From the gospel today we come to understand that riches  come with grave responsibilities. Indeed God made it possible for some people to be rich so that they can assist those who are less privileged by becoming the hand of GOD at the service of such people. God does not care about how much you own but how much you care. It is based on this that our Lord Jesus Christ advised that our entrance into heaven would depend on our attitude to people we meet because such people like Lazarus represent Jesus Christ (Matt. 25:40).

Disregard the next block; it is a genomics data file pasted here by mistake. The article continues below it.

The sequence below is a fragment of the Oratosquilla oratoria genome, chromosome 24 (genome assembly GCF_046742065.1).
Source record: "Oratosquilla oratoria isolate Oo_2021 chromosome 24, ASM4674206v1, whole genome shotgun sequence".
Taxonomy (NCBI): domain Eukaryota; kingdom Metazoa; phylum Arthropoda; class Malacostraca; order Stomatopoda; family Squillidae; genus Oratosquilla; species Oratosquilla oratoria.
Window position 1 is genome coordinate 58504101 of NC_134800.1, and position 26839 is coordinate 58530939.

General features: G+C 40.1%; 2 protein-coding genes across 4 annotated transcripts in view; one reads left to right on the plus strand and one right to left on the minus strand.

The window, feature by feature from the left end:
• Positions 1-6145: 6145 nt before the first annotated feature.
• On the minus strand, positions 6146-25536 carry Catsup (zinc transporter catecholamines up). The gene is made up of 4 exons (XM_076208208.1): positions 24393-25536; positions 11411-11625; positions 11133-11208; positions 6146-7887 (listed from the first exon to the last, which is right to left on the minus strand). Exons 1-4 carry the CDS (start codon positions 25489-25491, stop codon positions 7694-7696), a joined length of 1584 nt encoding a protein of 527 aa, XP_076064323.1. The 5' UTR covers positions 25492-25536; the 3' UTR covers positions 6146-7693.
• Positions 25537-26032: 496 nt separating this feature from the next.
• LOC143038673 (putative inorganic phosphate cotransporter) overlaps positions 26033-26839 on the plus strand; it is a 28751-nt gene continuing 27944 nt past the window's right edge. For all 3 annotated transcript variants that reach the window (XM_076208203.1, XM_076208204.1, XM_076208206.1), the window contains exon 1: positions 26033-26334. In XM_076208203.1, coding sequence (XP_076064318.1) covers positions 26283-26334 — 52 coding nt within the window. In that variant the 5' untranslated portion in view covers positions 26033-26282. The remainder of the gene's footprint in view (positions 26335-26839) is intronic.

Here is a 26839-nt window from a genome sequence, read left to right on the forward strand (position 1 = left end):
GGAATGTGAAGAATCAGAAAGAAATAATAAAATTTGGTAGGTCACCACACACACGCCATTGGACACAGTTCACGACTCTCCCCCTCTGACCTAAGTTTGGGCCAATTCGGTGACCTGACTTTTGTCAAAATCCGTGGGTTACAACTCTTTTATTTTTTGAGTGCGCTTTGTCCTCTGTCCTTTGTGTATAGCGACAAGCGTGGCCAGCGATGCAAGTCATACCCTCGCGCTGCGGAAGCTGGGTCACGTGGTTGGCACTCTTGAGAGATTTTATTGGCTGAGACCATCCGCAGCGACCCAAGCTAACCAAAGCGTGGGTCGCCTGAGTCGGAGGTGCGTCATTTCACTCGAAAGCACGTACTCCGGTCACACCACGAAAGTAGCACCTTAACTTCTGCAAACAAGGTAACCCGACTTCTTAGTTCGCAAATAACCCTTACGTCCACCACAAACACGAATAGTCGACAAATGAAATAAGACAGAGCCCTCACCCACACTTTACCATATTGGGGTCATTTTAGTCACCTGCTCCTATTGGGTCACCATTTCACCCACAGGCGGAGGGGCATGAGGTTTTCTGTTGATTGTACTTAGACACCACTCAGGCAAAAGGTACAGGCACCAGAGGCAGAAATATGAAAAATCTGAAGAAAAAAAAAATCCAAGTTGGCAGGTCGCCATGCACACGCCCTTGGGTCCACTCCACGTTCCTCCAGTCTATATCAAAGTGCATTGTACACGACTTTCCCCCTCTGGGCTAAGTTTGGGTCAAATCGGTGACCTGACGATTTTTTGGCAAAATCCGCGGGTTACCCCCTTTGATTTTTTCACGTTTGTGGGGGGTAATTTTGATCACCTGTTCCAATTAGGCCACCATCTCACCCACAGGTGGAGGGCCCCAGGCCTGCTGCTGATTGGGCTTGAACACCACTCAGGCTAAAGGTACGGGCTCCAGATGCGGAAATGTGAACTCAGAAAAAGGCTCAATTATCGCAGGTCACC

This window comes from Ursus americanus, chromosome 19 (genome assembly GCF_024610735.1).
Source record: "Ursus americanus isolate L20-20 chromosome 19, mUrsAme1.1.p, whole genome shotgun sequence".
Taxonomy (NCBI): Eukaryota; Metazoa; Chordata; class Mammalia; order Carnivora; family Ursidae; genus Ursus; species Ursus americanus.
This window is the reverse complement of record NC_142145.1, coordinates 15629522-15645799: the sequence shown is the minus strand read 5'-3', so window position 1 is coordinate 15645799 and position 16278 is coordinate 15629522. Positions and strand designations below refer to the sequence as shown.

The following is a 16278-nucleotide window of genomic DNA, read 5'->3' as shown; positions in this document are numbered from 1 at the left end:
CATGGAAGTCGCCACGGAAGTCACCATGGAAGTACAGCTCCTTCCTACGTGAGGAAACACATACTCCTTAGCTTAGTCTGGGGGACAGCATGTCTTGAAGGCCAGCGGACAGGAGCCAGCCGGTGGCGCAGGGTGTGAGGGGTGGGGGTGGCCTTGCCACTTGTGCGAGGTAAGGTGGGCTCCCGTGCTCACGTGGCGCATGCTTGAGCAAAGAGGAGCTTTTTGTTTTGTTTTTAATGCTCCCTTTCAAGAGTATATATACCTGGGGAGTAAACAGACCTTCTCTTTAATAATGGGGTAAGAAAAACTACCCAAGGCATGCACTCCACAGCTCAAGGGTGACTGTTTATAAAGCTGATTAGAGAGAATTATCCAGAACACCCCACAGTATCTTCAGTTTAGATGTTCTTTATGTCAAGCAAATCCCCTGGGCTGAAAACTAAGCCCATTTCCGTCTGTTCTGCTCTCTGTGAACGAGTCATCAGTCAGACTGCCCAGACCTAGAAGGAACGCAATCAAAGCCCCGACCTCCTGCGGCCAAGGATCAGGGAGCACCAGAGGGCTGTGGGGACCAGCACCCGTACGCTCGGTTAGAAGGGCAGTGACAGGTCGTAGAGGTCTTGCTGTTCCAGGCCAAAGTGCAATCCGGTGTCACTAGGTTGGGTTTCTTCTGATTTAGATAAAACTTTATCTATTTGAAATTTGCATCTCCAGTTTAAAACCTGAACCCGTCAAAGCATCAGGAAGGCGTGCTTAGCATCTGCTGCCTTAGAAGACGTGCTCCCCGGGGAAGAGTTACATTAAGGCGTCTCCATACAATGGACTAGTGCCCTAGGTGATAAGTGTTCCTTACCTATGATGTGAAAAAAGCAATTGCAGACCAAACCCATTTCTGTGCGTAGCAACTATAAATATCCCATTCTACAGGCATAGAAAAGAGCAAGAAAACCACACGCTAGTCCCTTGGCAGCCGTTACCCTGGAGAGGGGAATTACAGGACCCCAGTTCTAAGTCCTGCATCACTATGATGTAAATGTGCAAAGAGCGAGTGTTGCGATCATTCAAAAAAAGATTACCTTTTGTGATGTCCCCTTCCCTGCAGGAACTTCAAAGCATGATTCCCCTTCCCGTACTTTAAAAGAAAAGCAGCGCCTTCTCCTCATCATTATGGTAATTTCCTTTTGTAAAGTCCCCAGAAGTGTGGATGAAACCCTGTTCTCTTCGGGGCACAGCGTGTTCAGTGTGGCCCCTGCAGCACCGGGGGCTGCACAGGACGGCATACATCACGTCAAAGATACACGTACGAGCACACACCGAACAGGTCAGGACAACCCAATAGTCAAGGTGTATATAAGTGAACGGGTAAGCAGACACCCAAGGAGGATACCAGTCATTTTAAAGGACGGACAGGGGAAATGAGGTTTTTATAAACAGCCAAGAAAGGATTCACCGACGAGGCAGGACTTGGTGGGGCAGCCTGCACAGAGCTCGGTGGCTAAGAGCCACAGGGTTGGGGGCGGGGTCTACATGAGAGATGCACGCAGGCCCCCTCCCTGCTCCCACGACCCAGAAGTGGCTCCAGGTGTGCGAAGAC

It all depends on our choices. Whatever choices you make today will determine the outcome of your tomorrow. We can, like the rich man choose to take absolute care of ourselves by eating the best meals and wearing the most expensive clothes and overlook the need of people around us; but we can be sure that like the rich man we shall be giving account of that too. Life should never be determined by how much we have but how much we are able to give.

Have a blissful Sunday and a blessed week ahead!

Fr. Bonnie.